As many companies bring back manufacturing jobs to the United States, the job outlook for mechanical engineering technicians is increasingly bright. Innovations in technology have drastically changed the manufacturing process. Now, high-skilled technicians are in-demand to help mechanical engineers design and build new technologies. Mechanical engineering technicians and technologists collaborate with engineers in the field to create tomorrow's inventions.
BFIT’s Mechanical Engineering Technology (MET) Bachelor’s Degree program was created in response to the growing need for skilled workers in the manufacturing economy. This newly-designed 4-year-program will prepare you to serve as a bridge between the mechanical engineering technician and the mechanical engineer. Through a hands-on teaching approach, you will develop skills to provide technical support to mechanical engineers in the manufacturing of new and existing products in growing industries. This is the only conventional MET day program in Massachusetts.
- Associate of Science in Mechanical Engineering Technology
- Bachelor's of Science in Mechanical Engineering Technology
What’s the difference between an Associate and Bachelor’s Degree in MET?
While a two-year program prepares you with the technical fundamentals, the four-year program will provide you with more specialized knowledge, along with skills in communication, information literacy, and problem-solving. Upper division students also have greater opportunity to explore the link between management, quality systems, and technical production.
What will you learn?
- SolidWorks Design Software
- Computer Numeric Control Tools
- Machinist Equipment
- Manufacturing Process
- Product Design & Development
- Fits and Tolerances
Manufacturing in the US is starting to make a comeback and is poised for even bigger gains in the years ahead.
- Average Mechanical Engineering Technician salary in MA is $55,000, which is 20% higher than the national average
- In MA, manufacturing jobs account for over 250,000 jobs
- The leading manufactured exports from MA include computer and electronic goods, chemicals, medical equipment, and machinery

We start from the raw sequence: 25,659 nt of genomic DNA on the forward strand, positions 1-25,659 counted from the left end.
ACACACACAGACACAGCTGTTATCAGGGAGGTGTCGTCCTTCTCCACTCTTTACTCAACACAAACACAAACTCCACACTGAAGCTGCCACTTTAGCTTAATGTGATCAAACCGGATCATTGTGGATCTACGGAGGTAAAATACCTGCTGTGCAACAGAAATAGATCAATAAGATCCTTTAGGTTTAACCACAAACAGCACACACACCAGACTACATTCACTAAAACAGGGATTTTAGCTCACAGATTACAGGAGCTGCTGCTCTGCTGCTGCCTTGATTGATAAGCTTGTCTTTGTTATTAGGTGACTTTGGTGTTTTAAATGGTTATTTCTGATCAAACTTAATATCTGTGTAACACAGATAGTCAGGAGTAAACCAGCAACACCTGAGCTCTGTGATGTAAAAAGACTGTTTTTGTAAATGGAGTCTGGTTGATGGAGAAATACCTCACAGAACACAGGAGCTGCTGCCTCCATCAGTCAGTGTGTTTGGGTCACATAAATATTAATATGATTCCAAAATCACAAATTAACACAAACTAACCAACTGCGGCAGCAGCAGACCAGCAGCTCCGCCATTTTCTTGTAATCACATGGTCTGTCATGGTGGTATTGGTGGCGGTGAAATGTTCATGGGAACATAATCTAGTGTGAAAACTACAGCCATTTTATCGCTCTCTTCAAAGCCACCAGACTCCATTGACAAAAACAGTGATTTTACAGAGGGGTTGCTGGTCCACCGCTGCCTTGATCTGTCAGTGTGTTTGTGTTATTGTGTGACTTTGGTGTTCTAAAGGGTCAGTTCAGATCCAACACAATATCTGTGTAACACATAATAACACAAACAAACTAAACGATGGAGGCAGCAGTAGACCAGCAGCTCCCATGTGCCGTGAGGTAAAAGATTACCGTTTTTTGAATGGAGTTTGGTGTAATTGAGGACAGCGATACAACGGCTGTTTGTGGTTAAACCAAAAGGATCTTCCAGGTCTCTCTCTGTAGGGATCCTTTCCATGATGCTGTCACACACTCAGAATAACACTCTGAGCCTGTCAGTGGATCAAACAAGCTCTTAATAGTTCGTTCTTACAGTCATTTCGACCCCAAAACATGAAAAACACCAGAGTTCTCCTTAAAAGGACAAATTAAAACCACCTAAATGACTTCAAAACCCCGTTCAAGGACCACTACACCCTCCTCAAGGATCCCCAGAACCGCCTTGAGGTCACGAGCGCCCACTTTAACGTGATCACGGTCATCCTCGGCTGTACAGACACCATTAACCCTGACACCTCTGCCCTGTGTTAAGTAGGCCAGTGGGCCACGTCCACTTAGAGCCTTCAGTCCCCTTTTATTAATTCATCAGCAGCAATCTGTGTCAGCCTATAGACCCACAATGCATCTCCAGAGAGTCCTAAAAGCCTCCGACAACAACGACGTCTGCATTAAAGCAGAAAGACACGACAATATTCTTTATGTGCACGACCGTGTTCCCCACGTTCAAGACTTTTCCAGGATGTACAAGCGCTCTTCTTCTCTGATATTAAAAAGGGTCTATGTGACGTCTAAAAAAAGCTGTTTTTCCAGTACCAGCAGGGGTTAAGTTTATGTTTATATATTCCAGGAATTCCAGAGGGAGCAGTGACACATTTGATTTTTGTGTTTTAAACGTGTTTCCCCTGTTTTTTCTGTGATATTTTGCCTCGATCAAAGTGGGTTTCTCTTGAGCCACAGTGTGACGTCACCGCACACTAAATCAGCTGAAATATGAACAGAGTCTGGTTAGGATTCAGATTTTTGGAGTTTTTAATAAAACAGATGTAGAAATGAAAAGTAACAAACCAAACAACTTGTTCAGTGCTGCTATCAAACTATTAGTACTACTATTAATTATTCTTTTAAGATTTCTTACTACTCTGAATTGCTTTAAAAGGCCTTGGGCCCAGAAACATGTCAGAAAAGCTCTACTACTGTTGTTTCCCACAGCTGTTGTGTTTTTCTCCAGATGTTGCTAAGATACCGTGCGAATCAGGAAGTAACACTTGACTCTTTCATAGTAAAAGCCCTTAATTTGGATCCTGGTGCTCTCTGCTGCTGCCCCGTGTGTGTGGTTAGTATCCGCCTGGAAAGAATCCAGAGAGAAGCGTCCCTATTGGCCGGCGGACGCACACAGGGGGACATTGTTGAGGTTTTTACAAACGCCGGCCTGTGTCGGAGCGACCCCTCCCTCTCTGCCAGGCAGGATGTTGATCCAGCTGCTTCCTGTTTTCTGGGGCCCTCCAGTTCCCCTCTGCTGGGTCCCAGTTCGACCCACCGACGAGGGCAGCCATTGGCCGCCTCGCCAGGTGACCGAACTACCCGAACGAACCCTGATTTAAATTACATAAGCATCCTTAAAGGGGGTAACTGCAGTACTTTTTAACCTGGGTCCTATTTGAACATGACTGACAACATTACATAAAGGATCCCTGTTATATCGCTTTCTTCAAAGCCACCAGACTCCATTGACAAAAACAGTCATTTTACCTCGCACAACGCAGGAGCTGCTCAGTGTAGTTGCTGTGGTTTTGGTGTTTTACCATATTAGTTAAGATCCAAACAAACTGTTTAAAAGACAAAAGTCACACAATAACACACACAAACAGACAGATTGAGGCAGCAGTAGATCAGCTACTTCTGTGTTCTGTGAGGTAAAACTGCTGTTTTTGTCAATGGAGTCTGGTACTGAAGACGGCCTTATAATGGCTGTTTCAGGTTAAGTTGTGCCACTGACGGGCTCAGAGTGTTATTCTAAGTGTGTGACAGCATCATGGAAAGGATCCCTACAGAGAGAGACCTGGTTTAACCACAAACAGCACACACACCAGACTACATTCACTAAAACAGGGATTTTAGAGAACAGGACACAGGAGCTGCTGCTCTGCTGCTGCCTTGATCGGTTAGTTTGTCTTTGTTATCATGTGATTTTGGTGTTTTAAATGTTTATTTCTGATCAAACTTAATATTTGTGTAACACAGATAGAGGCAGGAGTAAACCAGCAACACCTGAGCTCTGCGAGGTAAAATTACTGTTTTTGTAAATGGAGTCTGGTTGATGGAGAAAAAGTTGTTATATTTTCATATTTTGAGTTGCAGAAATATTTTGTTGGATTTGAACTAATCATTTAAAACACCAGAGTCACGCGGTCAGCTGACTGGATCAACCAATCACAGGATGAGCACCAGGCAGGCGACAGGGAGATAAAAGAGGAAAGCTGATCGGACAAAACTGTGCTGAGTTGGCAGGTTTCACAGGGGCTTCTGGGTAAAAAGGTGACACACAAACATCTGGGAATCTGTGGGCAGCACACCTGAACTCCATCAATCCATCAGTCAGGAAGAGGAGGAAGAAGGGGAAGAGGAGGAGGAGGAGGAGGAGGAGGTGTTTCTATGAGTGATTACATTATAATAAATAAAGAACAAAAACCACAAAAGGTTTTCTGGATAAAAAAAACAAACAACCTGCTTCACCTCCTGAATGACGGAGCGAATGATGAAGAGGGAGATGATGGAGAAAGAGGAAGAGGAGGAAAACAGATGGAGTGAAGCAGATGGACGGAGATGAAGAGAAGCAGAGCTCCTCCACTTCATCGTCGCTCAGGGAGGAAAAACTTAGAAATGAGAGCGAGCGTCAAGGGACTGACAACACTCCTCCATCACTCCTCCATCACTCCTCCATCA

- Mechanical Engineering Technician
- Mechanical Engineering Technologist
- CNC Machinist
Your Pathway to Success
Founded in 1908 in Boston, Massachusetts, Benjamin Franklin Institute of Technology (BFIT) is one of New England’s oldest colleges of technology. Started with a bequest from Benjamin Franklin, and a matching gift from Andrew Carnegie, the private non-profit college offers an affordable education for people seeking technical careers.
Top 5 Reasons to Choose BFIT
- Highest Earnings
Our students earn the highest salary after attending compared to students from all two-year private colleges in the state (excluding nursing). *Source: U.S. Dept. of Education's College Scorecard
- Affordable Tuition
BFIT is one of the most affordable private, non-profit colleges in Massachusetts, and more affordable than all for-profit technical schools in the state. Our tuition costs less than half of the average tuition at 4-year non-profit colleges in Massachusetts.
- Smaller Classes
With an average class size of just 13 students, students receive individualized attention and thrive in our tight-knit community. Our graduation rate is double the national average for two-year colleges and almost three times the MA average
- Job-ready Skills
A college degree and hands-on training set BFITgrads apart in the job market. Most of our grads land jobs in their field or continue their education, and some programs have 80% -90% job placement rates.
- Industry Connections
We partner with industry leaders to ensure that our programs prepare students with the right skills for today's jobs. Close employer connections lead to internships, job-shadowing, and careers for our graduates. Over 60 companies attend our annual career fair.
About the School
Founded in 1908 in Boston, Massachusetts, Benjamin Franklin Institute of Technology (BFIT) is one of New England’s oldest colleges of technology. Started with a bequest from Benjamin Franklin, and a m ... Read More